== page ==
Young scientists and ambitious teachers improving health in an urban ecosystem

Date: 
Wednesday, August 12, 2015 to Tuesday, June 30, 2020
Resource Type:
Project Descriptions
Environment Type: 
Media and Technology, Websites, Mobile Apps, and Online Media, Public Programs, Citizen Science Programs, Community Outreach Programs, Professional Development, Conferences, and Networks, Professional Development and Workshops, Informal/Formal Connections, Higher Education Programs
Audience: 
Youth/Teen (up to 17) | Undergraduate/Graduate Students | General Public | Educators/Teachers | Museum/ISE Professionals
Discipline: 
Health and medicine
Access and Inclusion: 
Ethnic/Racial
Low Socioeconomic Status
Urban
Organization:
Iowa State University of Science and Technology
Description or Abstract: 

People of color who live in low income, urban communities experience lower levels of educational attainment than whites and continue to be underrepresented in science at all educational and professional levels. It is widely accepted that this underrepresentation in science is related, not only to processes of historical exclusion and racism, but to how science is commonly taught and that investigating authentic, relevant science questions can improve engagement and learning of underrepresented students. Approaching science in these ways, however, requires new teaching practices, including ways of relating cross-culturally. In addition to inequity in science and broader educational outcomes, people of color from low income, urban communities experience high rates of certain health problems that can be directly or indirectly linked to mosquitoes. Recognizing that undertaking public health research and preventative outreach efforts in these communities is challenging, there is a critical need for an innovative approach that leverages local youth resources for epidemiological inquiry and education. Such an approach would motivate the pursuit of science among historically-excluded youth while, additionally, involving pre-service, in-service, and informal educators in joint participatory inquiry structured around opportunities to learn and practice authentic, ambitious science teaching and learning.

Our long-term goal is to interrupt the reproduction of educational and health disparities in a low-income, urban context and to support historically-excluded youth in their trajectories toward science. This will be accomplished through the overall objective of this project to promote authentic science, ambitious teaching, and an orientation to science pursuits among elementary students participating in a university-school-community partnership promise program, through inquiry focused on mosquitoes and human health. The following specific aims will be pursued in support of the objective:

1. Historically-excluded youth will develop authentic science knowledge, skills, and dispositions, as well as curiosity, interest, and positive identification with science, and motivation for continued science study by participating in a scientific community and engaging in the activities and discourses of the discipline. Teams of students and educators will engage in community-based participatory research aimed at assessing and responding to health and well-being issues that are linked to mosquitoes in urban, low-income communities. In addition, the study of mosquitoes will engage student curiosity and interest, enhance their positive identification with science, and motivate their continued study.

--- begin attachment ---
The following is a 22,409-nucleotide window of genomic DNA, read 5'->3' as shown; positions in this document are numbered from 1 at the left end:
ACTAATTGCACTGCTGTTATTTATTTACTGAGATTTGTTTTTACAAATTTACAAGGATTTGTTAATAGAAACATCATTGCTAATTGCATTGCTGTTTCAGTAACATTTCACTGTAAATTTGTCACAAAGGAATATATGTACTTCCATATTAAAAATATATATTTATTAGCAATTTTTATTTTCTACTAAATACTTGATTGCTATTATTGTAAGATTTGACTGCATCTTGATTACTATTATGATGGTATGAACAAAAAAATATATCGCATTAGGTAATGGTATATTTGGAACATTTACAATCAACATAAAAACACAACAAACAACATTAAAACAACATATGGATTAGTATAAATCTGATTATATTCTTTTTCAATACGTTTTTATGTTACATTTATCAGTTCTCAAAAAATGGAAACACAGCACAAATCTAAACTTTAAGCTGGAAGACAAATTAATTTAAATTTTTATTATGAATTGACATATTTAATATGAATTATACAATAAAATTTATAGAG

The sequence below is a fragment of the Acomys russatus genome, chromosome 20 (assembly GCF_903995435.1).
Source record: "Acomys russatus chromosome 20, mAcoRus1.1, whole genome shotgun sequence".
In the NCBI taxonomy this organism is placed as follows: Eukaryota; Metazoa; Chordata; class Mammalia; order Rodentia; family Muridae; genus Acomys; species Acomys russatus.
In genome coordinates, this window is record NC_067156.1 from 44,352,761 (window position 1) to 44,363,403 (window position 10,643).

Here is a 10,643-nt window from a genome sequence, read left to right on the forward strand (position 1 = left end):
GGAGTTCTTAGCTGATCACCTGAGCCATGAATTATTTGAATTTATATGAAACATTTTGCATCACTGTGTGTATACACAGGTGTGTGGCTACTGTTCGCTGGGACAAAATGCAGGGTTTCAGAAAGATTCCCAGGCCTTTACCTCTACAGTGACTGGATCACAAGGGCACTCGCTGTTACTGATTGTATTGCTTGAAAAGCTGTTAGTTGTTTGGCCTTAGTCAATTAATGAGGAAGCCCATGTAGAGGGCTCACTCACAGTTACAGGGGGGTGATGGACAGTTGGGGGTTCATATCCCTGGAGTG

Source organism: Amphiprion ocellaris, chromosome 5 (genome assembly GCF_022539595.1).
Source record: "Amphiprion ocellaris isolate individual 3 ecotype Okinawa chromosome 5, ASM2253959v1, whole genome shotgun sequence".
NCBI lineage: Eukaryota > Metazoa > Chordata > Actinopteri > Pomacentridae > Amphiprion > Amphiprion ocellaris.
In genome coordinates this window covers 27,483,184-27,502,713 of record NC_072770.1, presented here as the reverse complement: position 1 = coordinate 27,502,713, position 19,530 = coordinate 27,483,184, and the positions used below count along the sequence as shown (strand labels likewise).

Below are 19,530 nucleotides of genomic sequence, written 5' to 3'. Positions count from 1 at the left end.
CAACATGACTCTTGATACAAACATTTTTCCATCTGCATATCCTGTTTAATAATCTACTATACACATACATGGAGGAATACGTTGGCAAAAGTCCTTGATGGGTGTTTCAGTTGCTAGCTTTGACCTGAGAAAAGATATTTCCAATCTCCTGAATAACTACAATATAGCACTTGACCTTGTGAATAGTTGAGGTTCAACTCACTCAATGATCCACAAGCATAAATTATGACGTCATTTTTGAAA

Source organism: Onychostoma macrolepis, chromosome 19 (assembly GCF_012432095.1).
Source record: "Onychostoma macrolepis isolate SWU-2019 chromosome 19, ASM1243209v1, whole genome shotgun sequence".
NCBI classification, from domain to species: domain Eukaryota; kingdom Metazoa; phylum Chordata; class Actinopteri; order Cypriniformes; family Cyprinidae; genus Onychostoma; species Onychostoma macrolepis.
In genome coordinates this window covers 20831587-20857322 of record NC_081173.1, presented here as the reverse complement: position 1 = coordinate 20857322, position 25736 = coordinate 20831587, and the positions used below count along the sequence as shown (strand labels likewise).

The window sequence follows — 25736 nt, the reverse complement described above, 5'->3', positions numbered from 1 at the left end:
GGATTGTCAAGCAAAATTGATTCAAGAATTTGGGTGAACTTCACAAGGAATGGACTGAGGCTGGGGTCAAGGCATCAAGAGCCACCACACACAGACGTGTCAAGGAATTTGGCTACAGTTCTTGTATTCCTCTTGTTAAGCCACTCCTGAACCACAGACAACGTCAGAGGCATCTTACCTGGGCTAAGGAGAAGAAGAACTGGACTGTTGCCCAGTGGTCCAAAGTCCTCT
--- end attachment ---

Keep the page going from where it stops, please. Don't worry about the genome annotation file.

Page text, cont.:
2. Informal and formal science educators will demonstrate competence in authentic and ambitious science teaching and model an affirming orientation toward cultural diversity in science. Pre-service, in-service, and informal educators will participate in courses and summer institutes where they will be exposed to ambitious teaching practices and gain proficiency, through reflective processes such as video study, in adapting traditional science curricula to authentic science goals that meet the needs of historically excluded youth.

3. Residents in the community will display more accurate understandings and transformed practices with respect to mosquitoes in the urban ecosystem in service of enhanced health and well-being. Residents will learn from an array of youth-produced, culturally responsive educational materials that will be part of an ongoing outreach and prevention campaign to raise community awareness of the interplay between humans and mosquitoes.

These outcomes are expected to have an important positive impact because they have potential for improving both immediate and long-term educational and health outcomes of youth and other residents in a low-income, urban community.

Funder(s): 
NIH
Funding Program: 
SEPA
Award Number: 
R25 OD020213

Team Members

Gale SeilerGale SeilerPrincipal Investigator
Lyric Colleen BartholomayLyric Colleen BartholomayContact

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